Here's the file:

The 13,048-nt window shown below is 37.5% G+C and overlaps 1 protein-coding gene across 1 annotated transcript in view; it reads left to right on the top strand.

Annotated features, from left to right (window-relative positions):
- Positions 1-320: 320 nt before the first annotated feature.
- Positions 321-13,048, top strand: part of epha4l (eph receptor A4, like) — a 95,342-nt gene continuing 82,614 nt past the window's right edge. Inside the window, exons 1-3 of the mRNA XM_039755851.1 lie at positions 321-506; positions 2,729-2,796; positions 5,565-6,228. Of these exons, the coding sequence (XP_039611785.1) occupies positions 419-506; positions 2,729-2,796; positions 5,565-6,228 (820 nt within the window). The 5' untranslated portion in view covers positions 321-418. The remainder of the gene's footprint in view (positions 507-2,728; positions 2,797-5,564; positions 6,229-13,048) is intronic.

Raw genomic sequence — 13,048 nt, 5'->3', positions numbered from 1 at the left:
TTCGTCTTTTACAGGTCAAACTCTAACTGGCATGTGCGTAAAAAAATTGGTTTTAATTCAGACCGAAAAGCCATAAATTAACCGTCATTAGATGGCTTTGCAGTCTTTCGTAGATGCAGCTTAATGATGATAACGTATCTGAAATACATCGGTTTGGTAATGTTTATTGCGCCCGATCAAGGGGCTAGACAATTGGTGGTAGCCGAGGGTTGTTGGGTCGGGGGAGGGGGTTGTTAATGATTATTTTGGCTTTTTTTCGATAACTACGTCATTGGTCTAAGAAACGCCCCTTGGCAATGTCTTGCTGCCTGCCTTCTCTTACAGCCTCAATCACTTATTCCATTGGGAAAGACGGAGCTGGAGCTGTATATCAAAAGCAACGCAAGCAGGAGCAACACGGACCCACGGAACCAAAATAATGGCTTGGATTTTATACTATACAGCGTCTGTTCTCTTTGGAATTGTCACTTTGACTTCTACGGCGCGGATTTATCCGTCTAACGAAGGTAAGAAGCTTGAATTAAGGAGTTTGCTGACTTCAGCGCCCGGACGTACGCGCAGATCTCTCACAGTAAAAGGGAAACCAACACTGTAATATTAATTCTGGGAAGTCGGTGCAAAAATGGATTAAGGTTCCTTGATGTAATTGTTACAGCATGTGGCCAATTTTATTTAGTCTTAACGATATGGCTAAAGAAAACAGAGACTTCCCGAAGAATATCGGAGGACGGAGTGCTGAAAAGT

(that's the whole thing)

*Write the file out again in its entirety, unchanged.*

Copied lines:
The 13,048-nt window shown below is 37.5% G+C and overlaps 1 protein-coding gene across 1 annotated transcript in view; it reads left to right on the top strand.

Annotated features, from left to right (window-relative positions):
- Positions 1-320: 320 nt before the first annotated feature.
- Positions 321-13,048, top strand: part of epha4l (eph receptor A4, like) — a 95,342-nt gene continuing 82,614 nt past the window's right edge. Inside the window, exons 1-3 of the mRNA XM_039755851.1 lie at positions 321-506; positions 2,729-2,796; positions 5,565-6,228. Of these exons, the coding sequence (XP_039611785.1) occupies positions 419-506; positions 2,729-2,796; positions 5,565-6,228 (820 nt within the window). The 5' untranslated portion in view covers positions 321-418. The remainder of the gene's footprint in view (positions 507-2,728; positions 2,797-5,564; positions 6,229-13,048) is intronic.

Raw genomic sequence — 13,048 nt, 5'->3', positions numbered from 1 at the left:
TTCGTCTTTTACAGGTCAAACTCTAACTGGCATGTGCGTAAAAAAATTGGTTTTAATTCAGACCGAAAAGCCATAAATTAACCGTCATTAGATGGCTTTGCAGTCTTTCGTAGATGCAGCTTAATGATGATAACGTATCTGAAATACATCGGTTTGGTAATGTTTATTGCGCCCGATCAAGGGGCTAGACAATTGGTGGTAGCCGAGGGTTGTTGGGTCGGGGGAGGGGGTTGTTAATGATTATTTTGGCTTTTTTTCGATAACTACGTCATTGGTCTAAGAAACGCCCCTTGGCAATGTCTTGCTGCCTGCCTTCTCTTACAGCCTCAATCACTTATTCCATTGGGAAAGACGGAGCTGGAGCTGTATATCAAAAGCAACGCAAGCAGGAGCAACACGGACCCACGGAACCAAAATAATGGCTTGGATTTTATACTATACAGCGTCTGTTCTCTTTGGAATTGTCACTTTGACTTCTACGGCGCGGATTTATCCGTCTAACGAAGGTAAGAAGCTTGAATTAAGGAGTTTGCTGACTTCAGCGCCCGGACGTACGCGCAGATCTCTCACAGTAAAAGGGAAACCAACACTGTAATATTAATTCTGGGAAGTCGGTGCAAAAATGGATTAAGGTTCCTTGATGTAATTGTTACAGCATGTGGCCAATTTTATTTAGTCTTAACGATATGGCTAAAGAAAACAGAGACTTCCCGAAGAATATCGGAGGACGGAGTGCTGAAAAGT